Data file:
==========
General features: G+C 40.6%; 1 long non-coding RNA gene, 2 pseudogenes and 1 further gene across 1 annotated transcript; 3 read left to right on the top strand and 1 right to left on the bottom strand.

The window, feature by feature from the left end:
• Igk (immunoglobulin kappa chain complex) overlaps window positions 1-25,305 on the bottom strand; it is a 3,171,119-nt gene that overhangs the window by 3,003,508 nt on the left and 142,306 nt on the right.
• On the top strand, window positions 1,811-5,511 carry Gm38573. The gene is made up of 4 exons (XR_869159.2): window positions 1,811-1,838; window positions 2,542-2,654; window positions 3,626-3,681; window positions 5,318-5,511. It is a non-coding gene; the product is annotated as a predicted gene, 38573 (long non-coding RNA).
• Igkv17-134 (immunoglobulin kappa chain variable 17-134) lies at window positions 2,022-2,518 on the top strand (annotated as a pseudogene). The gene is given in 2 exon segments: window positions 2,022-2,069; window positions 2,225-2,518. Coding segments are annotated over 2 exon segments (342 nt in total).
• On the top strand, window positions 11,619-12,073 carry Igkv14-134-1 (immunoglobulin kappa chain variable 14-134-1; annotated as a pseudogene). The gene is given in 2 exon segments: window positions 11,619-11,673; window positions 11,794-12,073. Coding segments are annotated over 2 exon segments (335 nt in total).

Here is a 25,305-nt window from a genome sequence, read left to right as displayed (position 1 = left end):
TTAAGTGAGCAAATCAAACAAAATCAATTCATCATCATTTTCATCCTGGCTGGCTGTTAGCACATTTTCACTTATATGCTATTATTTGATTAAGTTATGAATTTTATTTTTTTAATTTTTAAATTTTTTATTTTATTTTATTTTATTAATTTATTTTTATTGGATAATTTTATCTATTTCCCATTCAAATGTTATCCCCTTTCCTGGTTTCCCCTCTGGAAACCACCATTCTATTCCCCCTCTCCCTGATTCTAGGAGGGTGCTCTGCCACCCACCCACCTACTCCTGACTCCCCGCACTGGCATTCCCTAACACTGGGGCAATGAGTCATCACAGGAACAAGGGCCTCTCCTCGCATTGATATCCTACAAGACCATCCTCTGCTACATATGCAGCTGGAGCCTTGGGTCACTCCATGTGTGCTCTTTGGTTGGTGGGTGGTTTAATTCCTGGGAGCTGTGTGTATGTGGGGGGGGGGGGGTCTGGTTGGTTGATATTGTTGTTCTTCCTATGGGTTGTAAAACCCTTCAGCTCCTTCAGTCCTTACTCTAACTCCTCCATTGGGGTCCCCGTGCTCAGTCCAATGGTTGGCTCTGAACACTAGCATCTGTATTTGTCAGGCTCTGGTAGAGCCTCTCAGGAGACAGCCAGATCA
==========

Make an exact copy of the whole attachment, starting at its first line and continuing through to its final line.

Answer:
General features: G+C 40.6%; 1 long non-coding RNA gene, 2 pseudogenes and 1 further gene across 1 annotated transcript; 3 read left to right on the top strand and 1 right to left on the bottom strand.

The window, feature by feature from the left end:
• Igk (immunoglobulin kappa chain complex) overlaps window positions 1-25,305 on the bottom strand; it is a 3,171,119-nt gene that overhangs the window by 3,003,508 nt on the left and 142,306 nt on the right.
• On the top strand, window positions 1,811-5,511 carry Gm38573. The gene is made up of 4 exons (XR_869159.2): window positions 1,811-1,838; window positions 2,542-2,654; window positions 3,626-3,681; window positions 5,318-5,511. It is a non-coding gene; the product is annotated as a predicted gene, 38573 (long non-coding RNA).
• Igkv17-134 (immunoglobulin kappa chain variable 17-134) lies at window positions 2,022-2,518 on the top strand (annotated as a pseudogene). The gene is given in 2 exon segments: window positions 2,022-2,069; window positions 2,225-2,518. Coding segments are annotated over 2 exon segments (342 nt in total).
• On the top strand, window positions 11,619-12,073 carry Igkv14-134-1 (immunoglobulin kappa chain variable 14-134-1; annotated as a pseudogene). The gene is given in 2 exon segments: window positions 11,619-11,673; window positions 11,794-12,073. Coding segments are annotated over 2 exon segments (335 nt in total).

Here is a 25,305-nt window from a genome sequence, read left to right as displayed (position 1 = left end):
TTAAGTGAGCAAATCAAACAAAATCAATTCATCATCATTTTCATCCTGGCTGGCTGTTAGCACATTTTCACTTATATGCTATTATTTGATTAAGTTATGAATTTTATTTTTTTAATTTTTAAATTTTTTATTTTATTTTATTTTATTAATTTATTTTTATTGGATAATTTTATCTATTTCCCATTCAAATGTTATCCCCTTTCCTGGTTTCCCCTCTGGAAACCACCATTCTATTCCCCCTCTCCCTGATTCTAGGAGGGTGCTCTGCCACCCACCCACCTACTCCTGACTCCCCGCACTGGCATTCCCTAACACTGGGGCAATGAGTCATCACAGGAACAAGGGCCTCTCCTCGCATTGATATCCTACAAGACCATCCTCTGCTACATATGCAGCTGGAGCCTTGGGTCACTCCATGTGTGCTCTTTGGTTGGTGGGTGGTTTAATTCCTGGGAGCTGTGTGTATGTGGGGGGGGGGGGGTCTGGTTGGTTGATATTGTTGTTCTTCCTATGGGTTGTAAAACCCTTCAGCTCCTTCAGTCCTTACTCTAACTCCTCCATTGGGGTCCCCGTGCTCAGTCCAATGGTTGGCTCTGAACACTAGCATCTGTATTTGTCAGGCTCTGGTAGAGCCTCTCAGGAGACAGCCAGATCA